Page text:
IN COURT OF APPEALS
Marvin Orlando Johnson, petitioner,
Filed July 3, 2007
Hennepin County District Court
File No. 04045465
John M. Stuart, State Public Defender, Richard Schmitz, Assistant
Lori Swanson, Attorney General, 1800 Bremer Tower, 445 Minnesota Street, Suite 1800, St. Paul, MN 55101-2134; and
Michael O. Freeman, Hennepin County Attorney, Thomas A. Weist, Assistant County Attorney, C-2000 Government Center, Minneapolis, MN 55487 (for respondent)
Considered and decided by Peterson, Presiding Judge; Shumaker, Judge; and Ross, Judge.
S Y L L A B U S
In a postconviction proceeding in which a sentence on one of two counts is successfully challenged, resulting in a reduction of that sentence, the court has the authority to increase the other sentence so as to comport with the plea agreement as to the aggregate amount of time to be imposed in the sentencing.
O P I N I O N
Appealing from a postconviction resentencing on a multi-count sentence, appellant Marvin Johnson argues that although the postconviction court had the authority to reduce the erroneous portion of the sentence for one aggravated-robbery conviction, the court abused its discretion when it increased the duration of his sentence for the second aggravated-robbery conviction. Since Johnson expressly negotiated his original sentence through a plea agreement and received the benefit of that plea, and since his total sentence remained unchanged in either duration or disposition, we find that he is not entitled to a reduction of his overall sentence.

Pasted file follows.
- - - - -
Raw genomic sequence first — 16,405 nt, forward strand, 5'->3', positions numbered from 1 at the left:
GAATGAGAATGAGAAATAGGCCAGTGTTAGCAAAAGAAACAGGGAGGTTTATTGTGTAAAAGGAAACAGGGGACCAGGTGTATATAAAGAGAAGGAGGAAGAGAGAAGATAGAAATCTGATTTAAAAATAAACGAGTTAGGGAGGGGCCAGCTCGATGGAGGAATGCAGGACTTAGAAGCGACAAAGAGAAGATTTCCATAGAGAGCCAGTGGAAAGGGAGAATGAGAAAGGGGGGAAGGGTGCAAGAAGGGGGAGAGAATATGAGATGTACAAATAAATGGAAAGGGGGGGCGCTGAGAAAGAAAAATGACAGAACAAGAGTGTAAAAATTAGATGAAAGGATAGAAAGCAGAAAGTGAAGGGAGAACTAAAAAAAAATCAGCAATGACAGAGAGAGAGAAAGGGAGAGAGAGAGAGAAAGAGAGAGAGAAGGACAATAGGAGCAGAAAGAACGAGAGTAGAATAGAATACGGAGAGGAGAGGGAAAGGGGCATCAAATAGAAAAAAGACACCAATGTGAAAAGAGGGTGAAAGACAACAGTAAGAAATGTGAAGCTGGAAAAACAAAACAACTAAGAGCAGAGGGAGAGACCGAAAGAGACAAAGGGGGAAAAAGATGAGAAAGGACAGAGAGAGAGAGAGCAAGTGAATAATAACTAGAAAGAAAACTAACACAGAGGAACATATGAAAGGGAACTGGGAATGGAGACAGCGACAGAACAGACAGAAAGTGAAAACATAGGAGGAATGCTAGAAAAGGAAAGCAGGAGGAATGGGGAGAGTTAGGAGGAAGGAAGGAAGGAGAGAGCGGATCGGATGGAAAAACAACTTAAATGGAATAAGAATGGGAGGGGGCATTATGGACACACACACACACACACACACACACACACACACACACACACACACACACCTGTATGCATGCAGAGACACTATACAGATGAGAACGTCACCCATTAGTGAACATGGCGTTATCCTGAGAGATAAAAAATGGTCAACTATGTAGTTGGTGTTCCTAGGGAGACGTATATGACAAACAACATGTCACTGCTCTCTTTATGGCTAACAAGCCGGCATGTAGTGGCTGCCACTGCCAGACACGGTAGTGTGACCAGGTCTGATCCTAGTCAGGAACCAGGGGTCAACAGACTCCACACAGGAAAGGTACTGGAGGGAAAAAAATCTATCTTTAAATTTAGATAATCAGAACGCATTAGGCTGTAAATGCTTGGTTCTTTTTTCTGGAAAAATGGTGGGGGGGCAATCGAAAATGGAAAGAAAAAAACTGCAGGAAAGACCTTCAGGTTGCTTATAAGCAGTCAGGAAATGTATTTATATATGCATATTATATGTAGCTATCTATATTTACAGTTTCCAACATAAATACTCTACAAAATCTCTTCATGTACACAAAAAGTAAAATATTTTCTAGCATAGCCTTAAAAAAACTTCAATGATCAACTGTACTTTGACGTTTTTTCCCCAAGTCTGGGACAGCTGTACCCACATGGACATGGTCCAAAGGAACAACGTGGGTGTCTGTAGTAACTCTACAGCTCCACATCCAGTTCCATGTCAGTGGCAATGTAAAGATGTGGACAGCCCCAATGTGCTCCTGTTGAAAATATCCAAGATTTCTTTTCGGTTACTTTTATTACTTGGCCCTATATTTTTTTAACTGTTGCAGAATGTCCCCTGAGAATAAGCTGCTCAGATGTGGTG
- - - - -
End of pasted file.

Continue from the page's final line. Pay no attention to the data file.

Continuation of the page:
The state charged appellant Marvin Orlando Johnson with three separate aggravated robberies in 2004. When one of the cases came on for trial, he pleaded guilty to the charge. He later moved to withdraw his plea, but, before the court ruled on the motion, Johnson and the state entered a plea agreement by which he would plead guilty to one additional charge of aggravated robbery, the state would dismiss the third charge, and Johnson’s aggregate sentence for two convictions would be 128 months, executed.
The aggregate sentence was composed of 98 months on the first conviction—which, based on the only record on file, the court and parties believed to be the presumptive sentence—and 30 months on the second conviction, which was a downward-durational departure from the presumptive sentence of 48 months.